GLAM (Girls Be Ambitious), the four member girl group under Big Hit Entertainment, is back with “I Like That,” their second promotion since their summer debut with “Party (XXO).” Although the group originally had five members, Trinity has taken leave and GLAM is now Miso, Zinni, Dahee, and Ji-Yeon. Fortunately, as a rookie group, the change hasn’t caused any controversy or backlash. Big Hit Entertainment made the right choice in getting the member change over and done with, now let’s hope they leave the line-up as it is.

“I Like That” is very different in sound from “Party (XXO),” which is fine with me, as I didn’t particularly like their debut song, but people who prefer the romantic dance-pop sound of “Party (XXO)” may not enjoy the heavier hip-hop verses of this release. Both MVs are colorful, fun, and humorous, which ties together GLAM’s image, but the MV for “I Like That” seems a better fit, and more naturally funny than “Party (XXO)” was. “I Like That” also samples from a well-known hip-hop song by Chul-E & Miae called “Why You“ which was famous in the 90’s.

On first watch, this MV would probably appear extremely random to non-Korean speakers. The scenes don’t make sense together and the images are obscure, but that isn’t necessarily a bad thing. It makes you want to watch it again to figure it out; it makes you want to laugh even though you don’t know what the joke is. Watching this, the viewer could be taken back to his/her first impressions of G-Dragon’s MV for “One of a Kind” — a complex one to the average viewer, deciphering the message behind the clip could prove trying. From personal experience, it takes a viewing and a skim through of the lyrics to have it all click together (well, mostly).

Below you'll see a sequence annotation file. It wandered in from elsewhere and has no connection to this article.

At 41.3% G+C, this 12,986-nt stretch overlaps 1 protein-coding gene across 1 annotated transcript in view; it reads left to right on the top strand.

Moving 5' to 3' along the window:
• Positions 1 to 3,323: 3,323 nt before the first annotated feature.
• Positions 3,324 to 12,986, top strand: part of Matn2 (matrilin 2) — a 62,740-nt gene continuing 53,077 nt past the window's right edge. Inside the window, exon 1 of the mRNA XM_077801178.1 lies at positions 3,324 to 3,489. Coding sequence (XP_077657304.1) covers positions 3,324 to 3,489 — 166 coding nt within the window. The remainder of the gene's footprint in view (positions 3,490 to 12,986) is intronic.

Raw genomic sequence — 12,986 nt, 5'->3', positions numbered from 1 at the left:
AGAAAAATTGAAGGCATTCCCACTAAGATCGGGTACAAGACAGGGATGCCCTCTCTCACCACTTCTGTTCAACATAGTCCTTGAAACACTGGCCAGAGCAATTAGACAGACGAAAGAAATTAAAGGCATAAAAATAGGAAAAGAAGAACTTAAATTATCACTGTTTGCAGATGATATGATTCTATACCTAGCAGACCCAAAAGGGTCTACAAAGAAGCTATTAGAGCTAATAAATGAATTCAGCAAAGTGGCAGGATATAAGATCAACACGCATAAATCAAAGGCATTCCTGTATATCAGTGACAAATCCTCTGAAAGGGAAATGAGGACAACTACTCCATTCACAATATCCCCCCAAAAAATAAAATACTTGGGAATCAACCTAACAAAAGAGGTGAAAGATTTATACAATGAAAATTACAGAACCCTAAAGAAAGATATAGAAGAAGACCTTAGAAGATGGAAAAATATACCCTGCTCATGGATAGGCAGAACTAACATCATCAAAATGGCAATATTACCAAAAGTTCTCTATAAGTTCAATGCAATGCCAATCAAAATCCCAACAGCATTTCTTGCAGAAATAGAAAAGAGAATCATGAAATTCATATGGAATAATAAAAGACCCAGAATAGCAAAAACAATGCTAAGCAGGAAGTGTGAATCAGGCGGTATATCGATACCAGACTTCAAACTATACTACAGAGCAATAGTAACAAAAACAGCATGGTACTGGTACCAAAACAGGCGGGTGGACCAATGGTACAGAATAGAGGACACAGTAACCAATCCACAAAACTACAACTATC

The basic gist of the song goes like this: I eat BBQ for two, I like that, I sing karaoke alone, I like that, killing cockroaches alone is gross, but I like that, getting too drunk is gross, but I like that. The MV managed to express these feelings in a fun way that got the message across: that although these are generally things you have a partner around to do with you, being alone isn’t the worst thing that could happen. This is a lesson many people never learn, and being able to enjoy your own company is one of the most important things you can ever learn because break-ups are going to happen, and in a culture that is relationship-heavy, being confident in your ability to be importantly good deterent against societal pressure and depression.

Having a judgmental meat cook, a karaoke room filled with copies of yourself, having the alien from Alien appear as a bug in your house, and being taken away by an ambulance when you’ve drunk too much (with a giant cardboard beer can), are clever ways to express the message of the song through song and visuals. The first two verses tell you about things that you can do alone, but leading into the subsequent verses is a “GLAM The Horror” TV intro, a clever transition into the parts about unpleasant solo activities. Speaking of the drunken scene, I may not know what Korean medical professionals wear, but the outfits they don look like firemen outfits. What goes on here confuses me a little — are trying to put her in an ambulance? Korean readers, do enlighten me on this subject.